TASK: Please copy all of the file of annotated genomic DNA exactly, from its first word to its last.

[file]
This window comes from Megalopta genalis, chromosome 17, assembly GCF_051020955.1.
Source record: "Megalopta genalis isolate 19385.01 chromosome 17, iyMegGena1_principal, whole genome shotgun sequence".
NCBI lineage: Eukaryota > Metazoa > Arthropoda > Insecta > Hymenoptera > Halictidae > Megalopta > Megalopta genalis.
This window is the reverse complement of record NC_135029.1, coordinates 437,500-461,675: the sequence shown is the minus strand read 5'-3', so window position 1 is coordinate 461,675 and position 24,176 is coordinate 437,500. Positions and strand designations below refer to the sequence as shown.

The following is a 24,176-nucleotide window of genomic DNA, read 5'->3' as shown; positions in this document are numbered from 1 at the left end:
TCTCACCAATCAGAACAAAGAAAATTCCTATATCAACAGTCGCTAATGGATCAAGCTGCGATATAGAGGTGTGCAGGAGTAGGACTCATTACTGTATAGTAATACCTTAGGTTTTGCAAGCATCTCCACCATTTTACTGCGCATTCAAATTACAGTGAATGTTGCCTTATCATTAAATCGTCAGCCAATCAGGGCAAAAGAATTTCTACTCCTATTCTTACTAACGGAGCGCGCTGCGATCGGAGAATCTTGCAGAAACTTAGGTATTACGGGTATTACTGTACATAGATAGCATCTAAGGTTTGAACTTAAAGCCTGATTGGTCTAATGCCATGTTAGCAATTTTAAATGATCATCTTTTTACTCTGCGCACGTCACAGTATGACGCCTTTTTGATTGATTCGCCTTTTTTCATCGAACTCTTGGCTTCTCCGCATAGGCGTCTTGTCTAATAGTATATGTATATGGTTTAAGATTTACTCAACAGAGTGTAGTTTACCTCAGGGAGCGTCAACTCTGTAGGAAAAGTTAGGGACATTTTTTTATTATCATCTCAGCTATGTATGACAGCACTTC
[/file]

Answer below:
This window comes from Megalopta genalis, chromosome 17, assembly GCF_051020955.1.
Source record: "Megalopta genalis isolate 19385.01 chromosome 17, iyMegGena1_principal, whole genome shotgun sequence".
NCBI lineage: Eukaryota > Metazoa > Arthropoda > Insecta > Hymenoptera > Halictidae > Megalopta > Megalopta genalis.
This window is the reverse complement of record NC_135029.1, coordinates 437,500-461,675: the sequence shown is the minus strand read 5'-3', so window position 1 is coordinate 461,675 and position 24,176 is coordinate 437,500. Positions and strand designations below refer to the sequence as shown.

The following is a 24,176-nucleotide window of genomic DNA, read 5'->3' as shown; positions in this document are numbered from 1 at the left end:
TCTCACCAATCAGAACAAAGAAAATTCCTATATCAACAGTCGCTAATGGATCAAGCTGCGATATAGAGGTGTGCAGGAGTAGGACTCATTACTGTATAGTAATACCTTAGGTTTTGCAAGCATCTCCACCATTTTACTGCGCATTCAAATTACAGTGAATGTTGCCTTATCATTAAATCGTCAGCCAATCAGGGCAAAAGAATTTCTACTCCTATTCTTACTAACGGAGCGCGCTGCGATCGGAGAATCTTGCAGAAACTTAGGTATTACGGGTATTACTGTACATAGATAGCATCTAAGGTTTGAACTTAAAGCCTGATTGGTCTAATGCCATGTTAGCAATTTTAAATGATCATCTTTTTACTCTGCGCACGTCACAGTATGACGCCTTTTTGATTGATTCGCCTTTTTTCATCGAACTCTTGGCTTCTCCGCATAGGCGTCTTGTCTAATAGTATATGTATATGGTTTAAGATTTACTCAACAGAGTGTAGTTTACCTCAGGGAGCGTCAACTCTGTAGGAAAAGTTAGGGACATTTTTTTATTATCATCTCAGCTATGTATGACAGCACTTC